NASA spots one-of-a-kind ‘ocean planet’ dubbed ‘Super-Earth’ in major space breakthrough

NASA spots one-of-a-kind ‘ocean planet’ dubbed ‘Super-Earth’ in major space breakthrough

08/25/2022

NASA reveals first image from James Webb Space Telescope

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Officially called TOI-1452 b, the exoplanet is thought to be 70 percent larger than our own. While further conclusions still need to be drawn up, it could be a huge rock, with little or no atmosphere. But it is quite possible that the planet has a very deep ocean.

NASA, which has called the planet a “Super-Earth”, reports: “About 70 percent larger than Earth, and roughly five times as massive, its density could be consistent with having a very deep ocean.

“But more follow-up will be needed.

“The planet also might be a huge rock, with little or no atmosphere. It could even be a rocky planet with an atmosphere of hydrogen and helium.”

The planet was spotted orbiting one of two stars in a binary system out in the Draco constellation, in what is thought to be a 1,400-year orbit.

It was found in a mission undertaken by an international team of scientists led by the University of Montreal, who used TESS, which was launched by SpaceX’s Falcon 9 rocket back in 2018.

TESS surveys the entire sky to hunt for planetary systems similar to our own, and in this case it helped to guide the researchers to the “Super-Earth”.

It also showed a slight decrease in brightness every 11 days.

Prof René Doyon from the University of Montreal and Director of iREx and of the Observatoire du Mont-Mégantic (OMM), said: “I’m extremely proud of this discovery because it shows the high calibre of our researchers and instrumentation.

“It is thanks to the OMM, a special instrument designed in our labs called SPIRou and an innovative analytic method developed by our research team that we were able to detect this one-of-a-kind exoplanet.”

TESS is on a mission to survey 200,000 of the brightest stars close to the sun in a quest to discover exoplanets.

NASA has said it has already been able to identify thousands of the planets outside our solar system.

Charles Cadieux, an astronomer who does ground follow-up observations of planets identified by TESS to confirm their characteristics, said: “TOI-1452 b is one of the best candidates for an ocean planet that we have found to date.

“Its radius and mass suggest a much lower density than what one would expect for a planet that is basically made up of metal and rock, like Earth.”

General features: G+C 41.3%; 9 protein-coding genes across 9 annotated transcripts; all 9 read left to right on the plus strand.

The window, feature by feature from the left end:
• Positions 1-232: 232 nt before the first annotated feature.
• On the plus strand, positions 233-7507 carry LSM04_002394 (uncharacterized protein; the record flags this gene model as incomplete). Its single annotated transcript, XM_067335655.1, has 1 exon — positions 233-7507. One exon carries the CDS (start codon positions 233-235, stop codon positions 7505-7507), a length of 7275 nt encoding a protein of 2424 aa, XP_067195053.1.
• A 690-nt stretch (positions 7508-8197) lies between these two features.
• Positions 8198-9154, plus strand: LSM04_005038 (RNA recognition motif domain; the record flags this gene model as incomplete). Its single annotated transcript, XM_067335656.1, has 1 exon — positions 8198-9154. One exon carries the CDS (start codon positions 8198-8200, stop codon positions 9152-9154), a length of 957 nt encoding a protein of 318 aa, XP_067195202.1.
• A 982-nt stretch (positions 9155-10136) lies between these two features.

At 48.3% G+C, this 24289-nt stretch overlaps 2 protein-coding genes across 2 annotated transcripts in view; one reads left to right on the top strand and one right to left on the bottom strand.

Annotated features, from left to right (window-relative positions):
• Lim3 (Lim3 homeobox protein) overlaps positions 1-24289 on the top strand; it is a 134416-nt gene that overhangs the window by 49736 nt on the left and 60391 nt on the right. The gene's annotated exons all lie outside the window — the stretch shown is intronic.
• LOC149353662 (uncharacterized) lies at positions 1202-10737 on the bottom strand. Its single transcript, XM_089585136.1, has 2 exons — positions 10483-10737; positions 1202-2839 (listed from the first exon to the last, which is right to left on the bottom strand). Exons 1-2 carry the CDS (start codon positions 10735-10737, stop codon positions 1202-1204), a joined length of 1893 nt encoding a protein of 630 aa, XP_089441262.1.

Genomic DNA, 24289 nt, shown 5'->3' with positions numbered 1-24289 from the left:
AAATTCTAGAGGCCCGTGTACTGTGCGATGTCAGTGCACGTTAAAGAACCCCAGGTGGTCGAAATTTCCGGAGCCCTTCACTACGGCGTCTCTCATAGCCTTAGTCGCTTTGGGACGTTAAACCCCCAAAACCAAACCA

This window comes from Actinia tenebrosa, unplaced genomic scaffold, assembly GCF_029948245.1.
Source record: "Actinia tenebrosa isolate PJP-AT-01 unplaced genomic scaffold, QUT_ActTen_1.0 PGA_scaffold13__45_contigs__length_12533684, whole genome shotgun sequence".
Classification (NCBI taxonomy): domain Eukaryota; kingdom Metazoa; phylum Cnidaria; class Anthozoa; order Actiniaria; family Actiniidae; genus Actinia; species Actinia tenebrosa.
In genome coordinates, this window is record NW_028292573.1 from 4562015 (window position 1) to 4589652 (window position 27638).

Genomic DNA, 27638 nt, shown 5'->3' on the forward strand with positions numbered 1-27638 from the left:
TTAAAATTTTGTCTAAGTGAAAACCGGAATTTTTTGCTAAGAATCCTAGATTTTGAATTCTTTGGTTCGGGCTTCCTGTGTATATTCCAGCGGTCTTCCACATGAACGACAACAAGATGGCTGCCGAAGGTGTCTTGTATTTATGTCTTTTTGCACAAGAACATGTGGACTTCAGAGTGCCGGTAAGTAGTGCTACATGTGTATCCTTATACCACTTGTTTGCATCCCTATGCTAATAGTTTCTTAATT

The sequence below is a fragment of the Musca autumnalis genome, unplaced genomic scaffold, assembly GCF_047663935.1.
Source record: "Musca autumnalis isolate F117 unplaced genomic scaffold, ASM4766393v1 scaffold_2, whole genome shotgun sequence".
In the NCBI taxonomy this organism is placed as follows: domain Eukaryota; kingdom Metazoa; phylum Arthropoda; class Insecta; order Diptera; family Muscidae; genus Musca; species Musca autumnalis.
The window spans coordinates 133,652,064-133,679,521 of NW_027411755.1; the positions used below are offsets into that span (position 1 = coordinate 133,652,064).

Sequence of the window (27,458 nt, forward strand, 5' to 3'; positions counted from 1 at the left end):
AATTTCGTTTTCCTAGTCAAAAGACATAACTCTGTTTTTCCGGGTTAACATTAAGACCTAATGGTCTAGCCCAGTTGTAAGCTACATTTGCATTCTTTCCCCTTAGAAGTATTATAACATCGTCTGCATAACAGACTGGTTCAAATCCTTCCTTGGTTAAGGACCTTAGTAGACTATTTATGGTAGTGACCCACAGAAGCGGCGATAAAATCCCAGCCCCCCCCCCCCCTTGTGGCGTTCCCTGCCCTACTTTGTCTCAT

Now, follow-up observations are expected to be carried out by NASA’s James Webb Space Telescope.

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Prof Doyon said: “Our observations with the Webb Telescope will be essential to better understanding TOI-1452 b. As soon as we can, we will book time on the Webb to observe this strange and wonderful world.”

It comes as the James Webb Telescope discovered carbon dioxide on an exoplanet for the first time, in what was one of its first observations.

Called the Wasp 39b, scientists said it showed a clear signal of plenty of carbon dioxide.

Zafar Rustamkulov from the Webb telescope Transiting Exoplanet Community Early Release Science team, said: “As soon as the data appeared on my screen, the whopping carbon dioxide feature grabbed me. It was a special moment, crossing an important threshold in exoplanet sciences.”

The article “TOI-1452 b: SPIRou and TESS reveal a super-Earth in a temperate orbit transiting an M4 dwarf” was published in The Astronomical Journal on August 12.

NASA has said it has already been able to identify thousands of the planets outside our solar system.

Charles Cadieux, an astronomer who does ground follow-up observations of planets identified by TESS to confirm their characteristics, said: “TOI-1452 b is one of the best candidates for an ocean planet that we have found to date.

“Its radius and mass suggest a much lower density than what one would expect for a planet that is basically made up of metal and rock, like Earth.”

Now, follow-up observations are expected to be carried out by NASA’s James Webb Space Telescope.

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